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Hanna-Mae Illustration

Illustrator & eco clothing designer

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Monthly tutorial: Using Body-Chan model for artists

Last week I reviewed Body-Kun models for artists and as promised this week I’ll be showing you how to use them. As I’ve been experimenting with children’s book illustration lately I’ll be creating a character in this style.

The instructions that come with some Body-Kun sets show one way to use the sets but I like to use them just as direct references. You can take a photo using your phone then upload it to Photoshop and go from there (there are plenty of videos on youtube showing this) but I’ll be showing you how to develop a character in a more traditional way.

Start off by getting your model in to your desired pose. Body-Kun dolls are just the right size to be used with dolls house furniture, so you can use props. You can use the stand if you’re using a flying or standing pose, but as mine was able to balance on its own I didn’t use it.

NB: Apologies in advance for the not so great lighting!

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Once you have a pose you’re happy with, place the doll at the right height depending on what perspective you want. I wanted mine straight-on, so placed it at eye level.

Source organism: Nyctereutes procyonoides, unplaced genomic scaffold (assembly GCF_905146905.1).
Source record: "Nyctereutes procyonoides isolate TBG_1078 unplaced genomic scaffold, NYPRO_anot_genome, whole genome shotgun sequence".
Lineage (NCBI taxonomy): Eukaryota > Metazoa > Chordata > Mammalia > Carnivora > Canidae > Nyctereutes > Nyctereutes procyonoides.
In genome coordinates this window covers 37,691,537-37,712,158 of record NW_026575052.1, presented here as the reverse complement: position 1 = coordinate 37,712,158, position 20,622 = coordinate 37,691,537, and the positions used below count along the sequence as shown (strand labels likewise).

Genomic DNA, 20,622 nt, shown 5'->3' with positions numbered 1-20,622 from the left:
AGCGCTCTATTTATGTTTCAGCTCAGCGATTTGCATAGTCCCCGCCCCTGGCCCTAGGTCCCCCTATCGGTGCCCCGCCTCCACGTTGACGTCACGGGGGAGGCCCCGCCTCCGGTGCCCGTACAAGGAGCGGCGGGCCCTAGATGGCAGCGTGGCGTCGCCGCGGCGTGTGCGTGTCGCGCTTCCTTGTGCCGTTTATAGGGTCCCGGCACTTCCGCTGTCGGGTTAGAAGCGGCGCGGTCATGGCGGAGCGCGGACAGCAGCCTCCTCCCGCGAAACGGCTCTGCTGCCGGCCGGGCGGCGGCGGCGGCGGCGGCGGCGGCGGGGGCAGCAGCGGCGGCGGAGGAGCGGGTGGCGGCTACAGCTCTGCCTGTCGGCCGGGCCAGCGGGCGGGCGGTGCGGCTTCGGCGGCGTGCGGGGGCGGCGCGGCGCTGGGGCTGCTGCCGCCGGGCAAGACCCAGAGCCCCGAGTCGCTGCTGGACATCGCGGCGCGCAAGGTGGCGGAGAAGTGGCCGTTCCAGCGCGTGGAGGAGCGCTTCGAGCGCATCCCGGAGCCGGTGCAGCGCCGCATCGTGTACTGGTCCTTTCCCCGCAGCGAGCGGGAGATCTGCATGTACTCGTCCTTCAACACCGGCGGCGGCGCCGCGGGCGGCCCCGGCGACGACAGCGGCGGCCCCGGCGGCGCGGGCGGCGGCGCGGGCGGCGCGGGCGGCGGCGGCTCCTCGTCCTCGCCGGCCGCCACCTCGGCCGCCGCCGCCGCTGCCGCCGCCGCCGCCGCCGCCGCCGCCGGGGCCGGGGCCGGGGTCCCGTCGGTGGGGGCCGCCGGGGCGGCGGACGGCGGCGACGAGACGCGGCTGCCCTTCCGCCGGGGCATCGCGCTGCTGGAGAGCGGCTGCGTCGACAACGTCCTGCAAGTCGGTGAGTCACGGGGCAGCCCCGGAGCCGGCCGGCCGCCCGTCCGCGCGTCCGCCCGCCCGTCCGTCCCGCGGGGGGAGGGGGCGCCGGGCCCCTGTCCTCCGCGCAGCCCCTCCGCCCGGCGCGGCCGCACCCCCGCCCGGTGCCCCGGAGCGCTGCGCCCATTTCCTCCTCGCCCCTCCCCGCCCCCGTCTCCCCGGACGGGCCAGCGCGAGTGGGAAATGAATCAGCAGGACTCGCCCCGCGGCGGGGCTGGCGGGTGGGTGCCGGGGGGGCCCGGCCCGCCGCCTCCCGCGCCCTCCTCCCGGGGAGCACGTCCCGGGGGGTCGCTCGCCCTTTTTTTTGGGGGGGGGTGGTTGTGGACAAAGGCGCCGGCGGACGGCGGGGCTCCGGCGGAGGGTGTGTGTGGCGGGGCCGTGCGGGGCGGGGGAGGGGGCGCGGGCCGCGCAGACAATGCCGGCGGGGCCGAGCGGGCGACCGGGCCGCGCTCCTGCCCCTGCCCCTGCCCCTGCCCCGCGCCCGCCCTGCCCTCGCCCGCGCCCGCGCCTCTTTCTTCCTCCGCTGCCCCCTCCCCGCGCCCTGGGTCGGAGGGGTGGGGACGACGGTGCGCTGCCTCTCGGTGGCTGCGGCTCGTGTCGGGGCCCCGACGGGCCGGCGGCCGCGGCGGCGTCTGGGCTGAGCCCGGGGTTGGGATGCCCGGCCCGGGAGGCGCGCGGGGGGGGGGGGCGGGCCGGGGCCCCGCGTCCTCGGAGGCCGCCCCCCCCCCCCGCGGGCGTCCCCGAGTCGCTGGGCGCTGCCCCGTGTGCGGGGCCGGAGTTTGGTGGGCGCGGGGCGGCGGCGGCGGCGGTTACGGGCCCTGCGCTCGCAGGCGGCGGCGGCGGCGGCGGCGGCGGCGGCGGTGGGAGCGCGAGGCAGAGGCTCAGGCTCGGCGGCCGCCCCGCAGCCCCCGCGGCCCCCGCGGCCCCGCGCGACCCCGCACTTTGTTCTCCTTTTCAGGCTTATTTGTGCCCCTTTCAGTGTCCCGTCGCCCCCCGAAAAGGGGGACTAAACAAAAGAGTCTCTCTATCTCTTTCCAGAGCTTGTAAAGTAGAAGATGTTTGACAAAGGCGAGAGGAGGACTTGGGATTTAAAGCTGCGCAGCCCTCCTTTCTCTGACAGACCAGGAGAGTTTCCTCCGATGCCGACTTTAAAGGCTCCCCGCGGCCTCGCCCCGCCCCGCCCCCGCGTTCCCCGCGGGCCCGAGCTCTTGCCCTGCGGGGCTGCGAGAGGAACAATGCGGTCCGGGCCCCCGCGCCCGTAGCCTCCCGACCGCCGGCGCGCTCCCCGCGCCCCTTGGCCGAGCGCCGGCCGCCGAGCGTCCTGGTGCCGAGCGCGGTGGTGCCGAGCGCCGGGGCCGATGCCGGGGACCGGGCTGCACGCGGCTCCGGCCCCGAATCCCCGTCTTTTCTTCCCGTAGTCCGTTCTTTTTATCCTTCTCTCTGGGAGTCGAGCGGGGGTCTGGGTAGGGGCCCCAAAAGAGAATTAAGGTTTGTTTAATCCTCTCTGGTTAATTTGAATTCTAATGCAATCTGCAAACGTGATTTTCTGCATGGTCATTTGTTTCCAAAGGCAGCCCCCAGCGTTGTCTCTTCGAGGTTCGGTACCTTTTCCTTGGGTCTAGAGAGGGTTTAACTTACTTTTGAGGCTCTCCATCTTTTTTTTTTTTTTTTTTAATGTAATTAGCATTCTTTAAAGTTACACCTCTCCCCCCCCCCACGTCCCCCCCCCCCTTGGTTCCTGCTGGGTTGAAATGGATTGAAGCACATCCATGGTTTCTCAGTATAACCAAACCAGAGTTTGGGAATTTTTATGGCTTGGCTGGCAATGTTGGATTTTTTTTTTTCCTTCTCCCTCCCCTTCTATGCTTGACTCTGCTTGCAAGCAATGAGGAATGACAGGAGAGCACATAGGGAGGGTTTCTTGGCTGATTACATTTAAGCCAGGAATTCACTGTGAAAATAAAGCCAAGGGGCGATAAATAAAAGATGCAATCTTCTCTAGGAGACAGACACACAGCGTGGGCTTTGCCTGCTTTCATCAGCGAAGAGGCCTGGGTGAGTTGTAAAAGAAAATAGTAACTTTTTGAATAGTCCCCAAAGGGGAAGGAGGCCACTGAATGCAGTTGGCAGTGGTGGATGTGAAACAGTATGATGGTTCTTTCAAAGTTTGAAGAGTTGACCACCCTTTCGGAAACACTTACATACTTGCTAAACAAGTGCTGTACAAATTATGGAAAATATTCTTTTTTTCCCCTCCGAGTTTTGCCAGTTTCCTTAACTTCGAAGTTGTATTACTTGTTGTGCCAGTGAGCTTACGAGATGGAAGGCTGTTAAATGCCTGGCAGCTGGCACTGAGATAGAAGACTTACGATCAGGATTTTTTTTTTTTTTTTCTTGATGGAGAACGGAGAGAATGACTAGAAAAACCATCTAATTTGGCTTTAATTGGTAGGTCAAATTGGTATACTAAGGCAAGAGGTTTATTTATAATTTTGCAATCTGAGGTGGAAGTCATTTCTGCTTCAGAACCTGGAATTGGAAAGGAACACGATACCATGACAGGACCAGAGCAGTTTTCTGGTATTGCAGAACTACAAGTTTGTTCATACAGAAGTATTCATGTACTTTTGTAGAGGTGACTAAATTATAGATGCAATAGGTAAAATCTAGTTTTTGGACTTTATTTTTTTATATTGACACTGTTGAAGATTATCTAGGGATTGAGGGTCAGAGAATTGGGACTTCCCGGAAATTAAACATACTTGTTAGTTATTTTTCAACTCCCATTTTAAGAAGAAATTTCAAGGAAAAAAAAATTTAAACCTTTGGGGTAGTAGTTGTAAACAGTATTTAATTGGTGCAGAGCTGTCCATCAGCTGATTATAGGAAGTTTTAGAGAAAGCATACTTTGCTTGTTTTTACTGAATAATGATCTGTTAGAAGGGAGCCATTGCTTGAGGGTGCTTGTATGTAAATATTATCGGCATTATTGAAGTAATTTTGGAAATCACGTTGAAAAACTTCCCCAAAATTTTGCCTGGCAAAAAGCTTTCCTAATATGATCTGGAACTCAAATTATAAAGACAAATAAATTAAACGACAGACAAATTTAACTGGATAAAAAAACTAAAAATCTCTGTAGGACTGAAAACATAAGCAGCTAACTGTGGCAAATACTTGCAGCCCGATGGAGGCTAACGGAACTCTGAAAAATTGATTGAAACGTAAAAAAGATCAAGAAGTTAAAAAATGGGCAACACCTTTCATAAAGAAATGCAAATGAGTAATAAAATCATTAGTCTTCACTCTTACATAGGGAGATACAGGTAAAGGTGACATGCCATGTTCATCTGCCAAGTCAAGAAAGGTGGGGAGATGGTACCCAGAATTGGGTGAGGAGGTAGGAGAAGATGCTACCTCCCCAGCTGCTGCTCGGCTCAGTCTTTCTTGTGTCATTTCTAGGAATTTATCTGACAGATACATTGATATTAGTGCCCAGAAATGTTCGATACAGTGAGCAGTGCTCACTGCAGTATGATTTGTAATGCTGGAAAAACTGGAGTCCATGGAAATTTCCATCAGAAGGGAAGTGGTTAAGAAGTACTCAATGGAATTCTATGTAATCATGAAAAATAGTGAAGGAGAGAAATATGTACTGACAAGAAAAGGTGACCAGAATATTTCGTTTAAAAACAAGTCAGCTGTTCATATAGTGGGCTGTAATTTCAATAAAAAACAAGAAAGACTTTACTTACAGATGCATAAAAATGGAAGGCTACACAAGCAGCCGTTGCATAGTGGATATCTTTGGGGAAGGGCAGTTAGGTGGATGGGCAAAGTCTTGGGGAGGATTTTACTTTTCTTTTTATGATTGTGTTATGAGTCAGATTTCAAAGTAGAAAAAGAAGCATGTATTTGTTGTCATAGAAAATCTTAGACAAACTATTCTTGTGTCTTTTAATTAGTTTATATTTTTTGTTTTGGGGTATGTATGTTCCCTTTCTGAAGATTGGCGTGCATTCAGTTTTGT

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This is your reference, so now you just start drawing! Don’t worry about clothing etc at this stage, just draw what you see. Below I’ll show you the steps I went through.

 

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Once you’ve finished drawing out the basic shape, make your lines more fluid. I think that when it comes to children’s illustration the lines are much more soft, less angular. I’ve just drawn some guidelines on the face, though with children’s illustration characters don’t have to adhere to any real measurement rules.

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Once you’ve smoothed off your silhouette, rub out the inner lines and begin drawing in your clothes. I’ve decided my character will be a gardener.